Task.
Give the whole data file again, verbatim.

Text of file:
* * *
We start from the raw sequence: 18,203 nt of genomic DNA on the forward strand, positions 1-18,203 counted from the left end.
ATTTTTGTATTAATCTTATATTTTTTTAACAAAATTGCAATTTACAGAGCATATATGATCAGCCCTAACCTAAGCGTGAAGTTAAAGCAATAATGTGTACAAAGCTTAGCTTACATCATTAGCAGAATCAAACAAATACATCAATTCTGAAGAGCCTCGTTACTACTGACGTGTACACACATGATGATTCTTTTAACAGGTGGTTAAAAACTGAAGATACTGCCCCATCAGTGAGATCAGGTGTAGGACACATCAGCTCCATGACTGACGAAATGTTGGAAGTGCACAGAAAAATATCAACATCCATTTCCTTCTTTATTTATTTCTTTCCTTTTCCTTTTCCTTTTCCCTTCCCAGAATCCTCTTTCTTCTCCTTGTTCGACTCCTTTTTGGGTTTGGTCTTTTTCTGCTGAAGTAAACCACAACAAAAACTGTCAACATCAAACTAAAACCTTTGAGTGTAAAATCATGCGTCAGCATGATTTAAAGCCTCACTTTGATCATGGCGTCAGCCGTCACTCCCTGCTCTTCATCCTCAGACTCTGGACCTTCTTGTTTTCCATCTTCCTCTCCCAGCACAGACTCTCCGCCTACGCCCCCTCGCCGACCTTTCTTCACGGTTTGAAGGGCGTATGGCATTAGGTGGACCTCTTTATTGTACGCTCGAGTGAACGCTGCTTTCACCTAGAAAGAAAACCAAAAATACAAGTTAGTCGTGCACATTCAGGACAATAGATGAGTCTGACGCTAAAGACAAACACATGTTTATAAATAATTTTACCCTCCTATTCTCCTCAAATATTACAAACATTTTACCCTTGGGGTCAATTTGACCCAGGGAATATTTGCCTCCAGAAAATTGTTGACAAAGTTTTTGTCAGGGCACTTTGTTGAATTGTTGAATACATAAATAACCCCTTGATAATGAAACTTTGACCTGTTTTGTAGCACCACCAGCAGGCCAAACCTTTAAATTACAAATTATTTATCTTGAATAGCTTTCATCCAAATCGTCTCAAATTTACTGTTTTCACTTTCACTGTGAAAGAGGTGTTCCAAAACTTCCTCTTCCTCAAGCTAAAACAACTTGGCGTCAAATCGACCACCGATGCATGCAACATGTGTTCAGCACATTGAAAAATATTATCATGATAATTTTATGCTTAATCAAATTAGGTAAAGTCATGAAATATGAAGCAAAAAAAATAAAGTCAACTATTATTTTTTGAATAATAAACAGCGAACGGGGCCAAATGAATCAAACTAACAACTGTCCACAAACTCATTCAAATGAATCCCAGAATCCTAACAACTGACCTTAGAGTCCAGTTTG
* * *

We start from the raw sequence: 18,203 nt of genomic DNA on the forward strand, positions 1-18,203 counted from the left end.
ATTTTTGTATTAATCTTATATTTTTTTAACAAAATTGCAATTTACAGAGCATATATGATCAGCCCTAACCTAAGCGTGAAGTTAAAGCAATAATGTGTACAAAGCTTAGCTTACATCATTAGCAGAATCAAACAAATACATCAATTCTGAAGAGCCTCGTTACTACTGACGTGTACACACATGATGATTCTTTTAACAGGTGGTTAAAAACTGAAGATACTGCCCCATCAGTGAGATCAGGTGTAGGACACATCAGCTCCATGACTGACGAAATGTTGGAAGTGCACAGAAAAATATCAACATCCATTTCCTTCTTTATTTATTTCTTTCCTTTTCCTTTTCCTTTTCCCTTCCCAGAATCCTCTTTCTTCTCCTTGTTCGACTCCTTTTTGGGTTTGGTCTTTTTCTGCTGAAGTAAACCACAACAAAAACTGTCAACATCAAACTAAAACCTTTGAGTGTAAAATCATGCGTCAGCATGATTTAAAGCCTCACTTTGATCATGGCGTCAGCCGTCACTCCCTGCTCTTCATCCTCAGACTCTGGACCTTCTTGTTTTCCATCTTCCTCTCCCAGCACAGACTCTCCGCCTACGCCCCCTCGCCGACCTTTCTTCACGGTTTGAAGGGCGTATGGCATTAGGTGGACCTCTTTATTGTACGCTCGAGTGAACGCTGCTTTCACCTAGAAAGAAAACCAAAAATACAAGTTAGTCGTGCACATTCAGGACAATAGATGAGTCTGACGCTAAAGACAAACACATGTTTATAAATAATTTTACCCTCCTATTCTCCTCAAATATTACAAACATTTTACCCTTGGGGTCAATTTGACCCAGGGAATATTTGCCTCCAGAAAATTGTTGACAAAGTTTTTGTCAGGGCACTTTGTTGAATTGTTGAATACATAAATAACCCCTTGATAATGAAACTTTGACCTGTTTTGTAGCACCACCAGCAGGCCAAACCTTTAAATTACAAATTATTTATCTTGAATAGCTTTCATCCAAATCGTCTCAAATTTACTGTTTTCACTTTCACTGTGAAAGAGGTGTTCCAAAACTTCCTCTTCCTCAAGCTAAAACAACTTGGCGTCAAATCGACCACCGATGCATGCAACATGTGTTCAGCACATTGAAAAATATTATCATGATAATTTTATGCTTAATCAAATTAGGTAAAGTCATGAAATATGAAGCAAAAAAAATAAAGTCAACTATTATTTTTTGAATAATAAACAGCGAACGGGGCCAAATGAATCAAACTAACAACTGTCCACAAACTCATTCAAATGAATCCCAGAATCCTAACAACTGACCTTAGAGTCCAGTTTG